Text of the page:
John Head, 60, was struck by the vehicle while he was working as a banksman at Veolia’s household waste depot in Ross Way, Folkestone, Kent, on 18 October 2013. He sustained multiple injuries and died at the scene.
The firm was found guilty of breaching s 2(1) of the Health and Safety at Work Act and must pay £130,000 costs. (See table for how the sentencing guidelines were applied.)
Canterbury Crown Court was told that reversing assistants helped dustbin lorries to manoeuvre around the busy yard, while the drivers and their loaders decided how and when to move.
Senior regional management and those responsible for site safety and health had only recently carried out two walk-through examinations and raised concerns about dangerous vehicle manoeuvres.
In response, Veolia drew up a document that said: “Recruit a yard marshal whose sole job is traffic management within the operational area. This will eliminate the need for loaders leaving the vehicles to act as reversing assistants […] reducing the exposure of people to vehicles.”
Judge Simon James said that, after Veolia had identified the “very risk that contributed to Mr Head’s death”, it “failed to act”.
A Health and Safety Executive (HSE) investigation found that Veolia had not risk-assessed its yard activities and vehicles often moved around without specific controls in place. It highlighted several changes to the company’s system of work, all of which were introduced quickly.
Judge James said: “Whilst it is undoubtedly to the defendant company’s credit that they implemented the suggested changes almost immediately, they have […] steadfastly disputed that the pre-October 2013 system was in any way deficient or unsafe and chose to vigorously contest such assertions before a jury and that decision has been the most significant reason for the delay between the incident and today.”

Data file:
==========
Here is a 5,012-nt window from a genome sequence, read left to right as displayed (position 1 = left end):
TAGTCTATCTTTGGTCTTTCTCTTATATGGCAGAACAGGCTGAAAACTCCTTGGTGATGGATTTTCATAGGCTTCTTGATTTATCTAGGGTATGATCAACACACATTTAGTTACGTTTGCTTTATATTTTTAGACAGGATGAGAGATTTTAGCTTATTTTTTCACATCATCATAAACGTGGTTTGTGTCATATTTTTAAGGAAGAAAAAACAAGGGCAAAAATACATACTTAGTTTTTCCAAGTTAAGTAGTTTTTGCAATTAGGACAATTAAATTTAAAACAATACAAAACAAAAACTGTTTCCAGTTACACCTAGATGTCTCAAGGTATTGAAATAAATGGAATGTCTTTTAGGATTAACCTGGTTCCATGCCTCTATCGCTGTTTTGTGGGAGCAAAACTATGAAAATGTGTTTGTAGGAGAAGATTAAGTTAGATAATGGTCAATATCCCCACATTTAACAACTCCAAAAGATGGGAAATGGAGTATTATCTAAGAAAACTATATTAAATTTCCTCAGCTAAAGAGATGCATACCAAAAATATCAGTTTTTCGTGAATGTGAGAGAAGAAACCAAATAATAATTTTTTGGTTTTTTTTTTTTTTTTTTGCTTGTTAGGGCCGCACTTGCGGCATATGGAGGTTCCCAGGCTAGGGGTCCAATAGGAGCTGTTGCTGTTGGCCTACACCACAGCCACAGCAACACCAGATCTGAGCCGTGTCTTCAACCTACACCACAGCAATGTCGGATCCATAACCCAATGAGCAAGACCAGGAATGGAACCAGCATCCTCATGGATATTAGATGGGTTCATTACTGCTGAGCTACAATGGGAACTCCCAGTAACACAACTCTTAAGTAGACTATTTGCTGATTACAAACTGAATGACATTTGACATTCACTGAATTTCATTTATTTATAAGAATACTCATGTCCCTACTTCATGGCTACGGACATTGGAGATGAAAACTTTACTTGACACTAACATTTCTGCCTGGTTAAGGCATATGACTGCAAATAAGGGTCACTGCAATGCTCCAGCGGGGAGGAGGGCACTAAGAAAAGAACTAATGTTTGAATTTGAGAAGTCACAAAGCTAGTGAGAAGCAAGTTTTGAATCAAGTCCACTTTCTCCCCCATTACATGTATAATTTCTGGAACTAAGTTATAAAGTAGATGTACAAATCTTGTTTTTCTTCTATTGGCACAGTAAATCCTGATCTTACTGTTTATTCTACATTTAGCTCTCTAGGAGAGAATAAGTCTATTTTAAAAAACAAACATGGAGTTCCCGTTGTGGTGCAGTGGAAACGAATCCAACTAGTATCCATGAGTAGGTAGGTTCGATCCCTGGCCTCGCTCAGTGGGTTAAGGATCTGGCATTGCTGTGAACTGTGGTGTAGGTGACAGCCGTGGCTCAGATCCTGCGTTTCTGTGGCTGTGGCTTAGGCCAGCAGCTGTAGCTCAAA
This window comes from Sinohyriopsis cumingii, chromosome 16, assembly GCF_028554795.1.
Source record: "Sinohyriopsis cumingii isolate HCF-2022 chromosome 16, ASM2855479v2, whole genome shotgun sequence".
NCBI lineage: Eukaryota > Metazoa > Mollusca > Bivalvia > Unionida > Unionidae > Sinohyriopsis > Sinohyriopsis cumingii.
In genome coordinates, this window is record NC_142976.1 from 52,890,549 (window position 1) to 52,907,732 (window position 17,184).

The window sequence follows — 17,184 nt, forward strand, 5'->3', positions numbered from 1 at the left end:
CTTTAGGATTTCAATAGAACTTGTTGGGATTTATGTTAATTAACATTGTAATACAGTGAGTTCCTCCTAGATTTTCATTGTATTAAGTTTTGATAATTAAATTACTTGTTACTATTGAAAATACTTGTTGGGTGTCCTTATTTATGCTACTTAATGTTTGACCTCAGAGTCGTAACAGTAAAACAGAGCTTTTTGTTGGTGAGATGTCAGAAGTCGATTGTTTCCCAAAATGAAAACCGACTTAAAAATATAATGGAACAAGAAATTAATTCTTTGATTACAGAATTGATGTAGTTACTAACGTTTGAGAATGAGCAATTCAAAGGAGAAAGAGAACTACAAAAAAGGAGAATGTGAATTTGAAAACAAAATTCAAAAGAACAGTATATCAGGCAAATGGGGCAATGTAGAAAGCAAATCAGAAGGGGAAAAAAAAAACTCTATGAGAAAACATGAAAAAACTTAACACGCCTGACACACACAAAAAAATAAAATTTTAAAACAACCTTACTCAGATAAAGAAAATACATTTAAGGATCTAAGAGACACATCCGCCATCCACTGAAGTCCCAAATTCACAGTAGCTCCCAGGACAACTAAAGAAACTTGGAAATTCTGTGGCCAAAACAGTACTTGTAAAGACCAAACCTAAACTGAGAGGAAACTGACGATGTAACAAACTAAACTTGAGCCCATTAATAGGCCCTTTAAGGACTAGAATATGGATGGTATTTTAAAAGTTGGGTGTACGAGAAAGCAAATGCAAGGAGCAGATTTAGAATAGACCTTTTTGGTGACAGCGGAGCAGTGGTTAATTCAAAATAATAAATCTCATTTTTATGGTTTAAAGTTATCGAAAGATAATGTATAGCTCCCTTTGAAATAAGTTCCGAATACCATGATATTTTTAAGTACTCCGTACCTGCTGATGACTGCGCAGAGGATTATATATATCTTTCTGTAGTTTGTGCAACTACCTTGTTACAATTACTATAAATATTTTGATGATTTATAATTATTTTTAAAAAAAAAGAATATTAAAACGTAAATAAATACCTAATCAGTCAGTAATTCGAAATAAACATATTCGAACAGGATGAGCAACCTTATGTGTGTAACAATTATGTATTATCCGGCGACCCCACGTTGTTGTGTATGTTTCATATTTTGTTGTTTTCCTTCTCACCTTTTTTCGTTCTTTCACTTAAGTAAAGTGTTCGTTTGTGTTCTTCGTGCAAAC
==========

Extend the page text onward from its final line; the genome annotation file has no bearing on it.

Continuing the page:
He continued: “Veolia’s ultimately unsuccessful endeavours to place the blame for Mr Head’s death on its own employees is somewhat inconsistent with the assertion made in mitigation that this is a company which places the welfare of its employees at the very forefront of their corporate philosophy.”
The judge highlighted several measures that would have “significantly reduced” the chances of the accident happening. These included recruiting a designated yard marshal, implementing a traffic light system, reducing the number of reversing manoeuvres, and implementing a system whereby only a single vehicle is permitted to unload at one time.
He said “the exact mechanism” of how the accident happened was unclear. He noted there was no “obvious reason” for Head to have been walking across the yard but said reversing assistants “were often in the general area”.
The company was fined £250,000 last February after a workshop cleaner with learning disabilities sustained multiple fractures when he was crushed by a 17.5-tonne reversing dust cart.
In January 2016 it landed a £450,000 penalty after a waste bale toppled on to an employee, leaving him with brain injuries and face and skull fractures.
Sentencing guidelines application
|Culpability: ||Medium |
|Seriousness of harm risked: ||Level A |
|Likelihood of harm: ||Medium |
|Harm category: ||2 |
|Size of the organisation: ||Very large, but the judge said it was not “necessary to move outside the applicable range of fines for large companies” and took a starting point towards the top of the applicable range for “large” companies. |
|Turnover: ||£900m |
|Mitigation: ||Remedial action |
|Final penalty: ||£1m plus costs of £130,000 |